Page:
How many of us traders actually take time out every now and again to evaluate our wellbeing, our physical and mental health? Are there any measurement and metrics we could use to determine if we’re fit enough mentally and psychically to trade? And ultimately does it matter if we’re dog tired and completely stressed out when we’re trading the markets? After all the markets don’t know if we’re having a bad day, or if our winter gas and electricity bills have just dropped on the doormat, they are what they are…
As you move around various investment and trading circles it’s impossible not to notice certain constants, some of the ‘superstars’ I’ve met in our industry appear to have developed and arguably perfected, an admirable work-life balance. Their home life, leisure time and dedication to work appear perfectly aligned.
We’re not talking of some form of supreme being here, we’re all fallible, we all drop the ball, but one thing I’ve noticed, as characteristics in people I’d consider great traders or businessmen in our industry, is that they always have time, it’s a simple observation but tricky to explain. Similar to great footballers they seem to have an uncanny ability to create time and space for themselves on their pitch. They’re organised and if you’re having a chat regarding what they’re up to it appears that their diary is full; gym, golf, meal out, kids activities, cinema, watching their rugby or football team at the weekend, for many of us it’d be hard not to be just a little envious of how well they’ve structured their work life balance, particularly if you’re not the most organised yourself.
But here’s the rub, they hardly talk about the practicalities of trading. Think they’re going to have a one hour chat with you comparing the benefits of Bollinger bands, MACD, RSI, and the ADX? Think again, it probably occupies as small a part of their grey matter as their daily trading routine does.
But before we get too down on ourselves let me just remind readers that a friend of mine, who has created one of the largest brokerages in the UK, takes no exercise other than once a week golfing, hates the gym and is happiest spending time with his family and friends. Once his day is finished he’s ‘off the grid’ bar emergencies. Having spent time to build such a superb company you’d expect him to have delegated responsibly on many levels. So not all the great and good of our industry are supreme beings hitting everything at 100 miles an hour 24-7.
But getting back to the original point should we mortal traders look towards improving our personal well being (physical and mental health) and if we do is it likely to improve our trading? Yes is the short answer, the longer answer we’ll attempt to deal with in the rest of this article…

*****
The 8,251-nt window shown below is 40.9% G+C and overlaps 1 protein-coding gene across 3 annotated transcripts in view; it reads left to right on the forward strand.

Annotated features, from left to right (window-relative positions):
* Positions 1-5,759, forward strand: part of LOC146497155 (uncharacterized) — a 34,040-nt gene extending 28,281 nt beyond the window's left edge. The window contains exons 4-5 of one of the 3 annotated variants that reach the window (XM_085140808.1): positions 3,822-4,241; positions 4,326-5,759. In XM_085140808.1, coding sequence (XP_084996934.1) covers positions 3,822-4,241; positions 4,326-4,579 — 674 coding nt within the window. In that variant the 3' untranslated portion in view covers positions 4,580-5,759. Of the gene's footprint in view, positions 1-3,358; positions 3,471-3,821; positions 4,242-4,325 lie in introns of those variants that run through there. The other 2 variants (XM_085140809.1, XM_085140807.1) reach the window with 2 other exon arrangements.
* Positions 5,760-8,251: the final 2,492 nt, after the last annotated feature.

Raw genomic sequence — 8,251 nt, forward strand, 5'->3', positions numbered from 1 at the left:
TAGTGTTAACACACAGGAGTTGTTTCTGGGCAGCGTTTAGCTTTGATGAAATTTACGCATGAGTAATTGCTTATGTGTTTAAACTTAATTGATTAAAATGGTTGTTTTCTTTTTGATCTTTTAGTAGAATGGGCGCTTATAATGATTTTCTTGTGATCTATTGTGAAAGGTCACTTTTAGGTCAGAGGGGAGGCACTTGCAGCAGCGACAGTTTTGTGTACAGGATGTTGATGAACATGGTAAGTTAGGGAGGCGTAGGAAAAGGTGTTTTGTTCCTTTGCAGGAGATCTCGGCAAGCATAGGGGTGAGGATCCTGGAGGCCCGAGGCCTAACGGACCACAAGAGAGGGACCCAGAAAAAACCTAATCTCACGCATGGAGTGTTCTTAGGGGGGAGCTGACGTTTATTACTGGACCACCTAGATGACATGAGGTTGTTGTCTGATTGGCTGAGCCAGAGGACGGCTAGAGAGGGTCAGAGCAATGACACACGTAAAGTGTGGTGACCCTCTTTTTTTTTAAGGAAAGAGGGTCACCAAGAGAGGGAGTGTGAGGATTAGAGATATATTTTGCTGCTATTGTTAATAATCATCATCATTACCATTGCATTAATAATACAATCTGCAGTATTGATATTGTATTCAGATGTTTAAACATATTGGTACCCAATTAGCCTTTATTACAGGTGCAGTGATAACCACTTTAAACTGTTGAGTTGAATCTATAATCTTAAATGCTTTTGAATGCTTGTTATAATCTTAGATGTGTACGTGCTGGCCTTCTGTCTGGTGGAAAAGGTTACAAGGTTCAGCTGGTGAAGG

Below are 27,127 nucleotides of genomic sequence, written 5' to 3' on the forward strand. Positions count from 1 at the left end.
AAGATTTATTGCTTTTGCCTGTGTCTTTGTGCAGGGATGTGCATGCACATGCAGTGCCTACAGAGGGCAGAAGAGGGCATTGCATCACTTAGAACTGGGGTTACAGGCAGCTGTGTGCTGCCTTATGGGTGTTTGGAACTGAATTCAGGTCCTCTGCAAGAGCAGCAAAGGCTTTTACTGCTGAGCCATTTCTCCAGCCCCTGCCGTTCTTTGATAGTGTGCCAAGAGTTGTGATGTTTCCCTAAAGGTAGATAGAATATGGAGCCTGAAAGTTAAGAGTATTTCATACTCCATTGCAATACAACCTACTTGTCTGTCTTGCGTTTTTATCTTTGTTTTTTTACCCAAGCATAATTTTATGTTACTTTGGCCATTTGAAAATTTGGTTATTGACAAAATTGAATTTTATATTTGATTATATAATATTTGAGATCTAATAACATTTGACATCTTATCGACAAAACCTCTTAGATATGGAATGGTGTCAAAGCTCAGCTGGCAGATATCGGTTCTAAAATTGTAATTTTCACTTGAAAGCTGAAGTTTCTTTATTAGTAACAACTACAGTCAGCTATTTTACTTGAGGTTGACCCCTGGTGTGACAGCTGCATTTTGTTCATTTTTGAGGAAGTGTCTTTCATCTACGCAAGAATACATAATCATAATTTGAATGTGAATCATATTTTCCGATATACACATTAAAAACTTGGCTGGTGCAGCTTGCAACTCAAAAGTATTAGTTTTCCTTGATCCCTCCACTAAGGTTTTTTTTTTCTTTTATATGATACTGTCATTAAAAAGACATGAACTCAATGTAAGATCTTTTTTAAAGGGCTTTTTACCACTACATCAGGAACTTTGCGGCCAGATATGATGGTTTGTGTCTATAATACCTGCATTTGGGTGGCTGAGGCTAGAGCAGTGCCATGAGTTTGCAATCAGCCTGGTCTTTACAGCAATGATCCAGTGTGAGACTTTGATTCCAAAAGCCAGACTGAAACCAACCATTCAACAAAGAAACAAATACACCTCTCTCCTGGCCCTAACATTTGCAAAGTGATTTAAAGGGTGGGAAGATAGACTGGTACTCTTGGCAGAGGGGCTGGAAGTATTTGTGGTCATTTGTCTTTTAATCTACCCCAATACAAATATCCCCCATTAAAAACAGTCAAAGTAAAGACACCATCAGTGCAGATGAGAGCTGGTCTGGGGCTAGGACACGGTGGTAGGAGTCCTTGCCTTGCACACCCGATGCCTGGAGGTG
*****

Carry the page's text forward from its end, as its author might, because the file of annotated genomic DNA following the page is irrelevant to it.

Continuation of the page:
If you’re a solo retail trader our industry is, by many measurements, an unhealthy business. Particularly when you’re starting out you’ll make that inevitable mistake of confusing screen time with work time and ‘learning’. Staring at charts, playing around with time frames, reading hundreds of posts on forums, all the fundamental policy changes and high impact news events, flitting around the web and before you know it half a day has gone, you’ve taken one trade, one loser and you’re waiting for your next set up. It’s not a great life you’ve crafted there is it? Especially if you imagined that trading would somehow “set you free”.
So the important question is what are we going to do about it, how can we limit our screen time to the bare minimum of what’s necessary and ensure we spend the rest of our time in more productive ways?
Firstly we have to be honest with ourselves, if your trading depends on you chart watching for hours on end then you’re trading in the wrong way. In the early days the acclimatization of the industry requires traders to become familiar with so many aspects; from platforms, to time frame, to indicators and all the associated jargon, but the reality, for even fairly inexperienced traders, is that you don’t need or have to screen watch by even a tenth of what you imagine you have to.
Therefore a huge proportion of your day is probably wasted believing that you have to develop an obsession bordering on the unhealthy involving “being there”; being ready should something big break letting you take advantage. The reality is that the big moves won’t and don’t have to leave you behind. You can take the smartphone to the gym, on a long walk in the country, a bike ride, the golf driving range, find somewhere quiet to read a book, visit a museum, or art gallery, in short you can take the market with you. Be ‘on message’ permanently but not in the market mentally.
So there’s a correction to our behavior we can correct immediately, that wasted screen time can be used far more productively to deliver the kind of free time rewards you imagined would be available when you first became involved in trading and after all wasn’t that one of the subliminal and perhaps unconscious reasons you came into it in the first instance?
So if you do one thing today take a break to complete a full overview of where you’re heading with your trading. Be honest with yourself and see if you can crunch your screen and market time to a minimum and spend that extra time improving your physical and mental condition by way of exercise, interests and hobbies. By making that first move you’ll be developing habits that many of the best and brightest in our industry have developed. Who knows, you might find your account balance improves by the same ratio also..